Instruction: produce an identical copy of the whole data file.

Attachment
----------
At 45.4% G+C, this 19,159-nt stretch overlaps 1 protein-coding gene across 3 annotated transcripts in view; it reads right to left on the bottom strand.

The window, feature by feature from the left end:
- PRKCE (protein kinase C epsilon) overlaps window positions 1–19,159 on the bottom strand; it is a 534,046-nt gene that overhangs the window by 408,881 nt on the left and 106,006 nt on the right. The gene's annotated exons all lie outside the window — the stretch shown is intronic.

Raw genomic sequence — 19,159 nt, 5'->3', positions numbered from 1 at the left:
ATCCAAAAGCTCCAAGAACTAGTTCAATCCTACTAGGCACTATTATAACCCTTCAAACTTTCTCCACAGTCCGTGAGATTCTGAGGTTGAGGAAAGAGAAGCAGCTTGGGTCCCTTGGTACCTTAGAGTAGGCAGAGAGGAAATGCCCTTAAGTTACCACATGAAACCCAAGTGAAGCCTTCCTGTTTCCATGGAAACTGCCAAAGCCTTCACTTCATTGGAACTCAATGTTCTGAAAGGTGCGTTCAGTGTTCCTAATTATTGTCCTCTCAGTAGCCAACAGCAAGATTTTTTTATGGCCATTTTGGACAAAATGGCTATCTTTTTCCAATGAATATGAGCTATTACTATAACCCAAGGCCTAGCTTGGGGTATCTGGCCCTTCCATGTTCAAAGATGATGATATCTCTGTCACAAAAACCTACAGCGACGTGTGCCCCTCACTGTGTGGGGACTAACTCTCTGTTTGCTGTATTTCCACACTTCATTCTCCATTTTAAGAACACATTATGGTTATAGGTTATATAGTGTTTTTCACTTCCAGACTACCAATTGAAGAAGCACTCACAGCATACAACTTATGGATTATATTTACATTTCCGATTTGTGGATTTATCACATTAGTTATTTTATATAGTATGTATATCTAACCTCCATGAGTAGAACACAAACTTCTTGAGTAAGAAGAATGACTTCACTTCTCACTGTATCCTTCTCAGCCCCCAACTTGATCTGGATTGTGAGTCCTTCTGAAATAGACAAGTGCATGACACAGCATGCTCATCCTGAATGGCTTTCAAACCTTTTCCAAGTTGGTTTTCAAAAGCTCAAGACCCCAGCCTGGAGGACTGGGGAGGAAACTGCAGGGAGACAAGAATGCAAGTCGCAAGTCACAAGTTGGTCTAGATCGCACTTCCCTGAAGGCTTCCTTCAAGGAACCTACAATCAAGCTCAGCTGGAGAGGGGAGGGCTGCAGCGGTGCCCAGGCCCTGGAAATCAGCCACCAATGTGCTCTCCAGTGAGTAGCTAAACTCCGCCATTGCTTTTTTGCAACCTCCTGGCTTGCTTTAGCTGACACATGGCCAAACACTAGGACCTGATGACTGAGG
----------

At 45.4% G+C, this 19,159-nt stretch overlaps 1 protein-coding gene across 3 annotated transcripts in view; it reads right to left on the bottom strand.

The window, feature by feature from the left end:
- PRKCE (protein kinase C epsilon) overlaps window positions 1–19,159 on the bottom strand; it is a 534,046-nt gene that overhangs the window by 408,881 nt on the left and 106,006 nt on the right. The gene's annotated exons all lie outside the window — the stretch shown is intronic.

Raw genomic sequence — 19,159 nt, 5'->3', positions numbered from 1 at the left:
ATCCAAAAGCTCCAAGAACTAGTTCAATCCTACTAGGCACTATTATAACCCTTCAAACTTTCTCCACAGTCCGTGAGATTCTGAGGTTGAGGAAAGAGAAGCAGCTTGGGTCCCTTGGTACCTTAGAGTAGGCAGAGAGGAAATGCCCTTAAGTTACCACATGAAACCCAAGTGAAGCCTTCCTGTTTCCATGGAAACTGCCAAAGCCTTCACTTCATTGGAACTCAATGTTCTGAAAGGTGCGTTCAGTGTTCCTAATTATTGTCCTCTCAGTAGCCAACAGCAAGATTTTTTTATGGCCATTTTGGACAAAATGGCTATCTTTTTCCAATGAATATGAGCTATTACTATAACCCAAGGCCTAGCTTGGGGTATCTGGCCCTTCCATGTTCAAAGATGATGATATCTCTGTCACAAAAACCTACAGCGACGTGTGCCCCTCACTGTGTGGGGACTAACTCTCTGTTTGCTGTATTTCCACACTTCATTCTCCATTTTAAGAACACATTATGGTTATAGGTTATATAGTGTTTTTCACTTCCAGACTACCAATTGAAGAAGCACTCACAGCATACAACTTATGGATTATATTTACATTTCCGATTTGTGGATTTATCACATTAGTTATTTTATATAGTATGTATATCTAACCTCCATGAGTAGAACACAAACTTCTTGAGTAAGAAGAATGACTTCACTTCTCACTGTATCCTTCTCAGCCCCCAACTTGATCTGGATTGTGAGTCCTTCTGAAATAGACAAGTGCATGACACAGCATGCTCATCCTGAATGGCTTTCAAACCTTTTCCAAGTTGGTTTTCAAAAGCTCAAGACCCCAGCCTGGAGGACTGGGGAGGAAACTGCAGGGAGACAAGAATGCAAGTCGCAAGTCACAAGTTGGTCTAGATCGCACTTCCCTGAAGGCTTCCTTCAAGGAACCTACAATCAAGCTCAGCTGGAGAGGGGAGGGCTGCAGCGGTGCCCAGGCCCTGGAAATCAGCCACCAATGTGCTCTCCAGTGAGTAGCTAAACTCCGCCATTGCTTTTTTGCAACCTCCTGGCTTGCTTTAGCTGACACATGGCCAAACACTAGGACCTGATGACTGAGG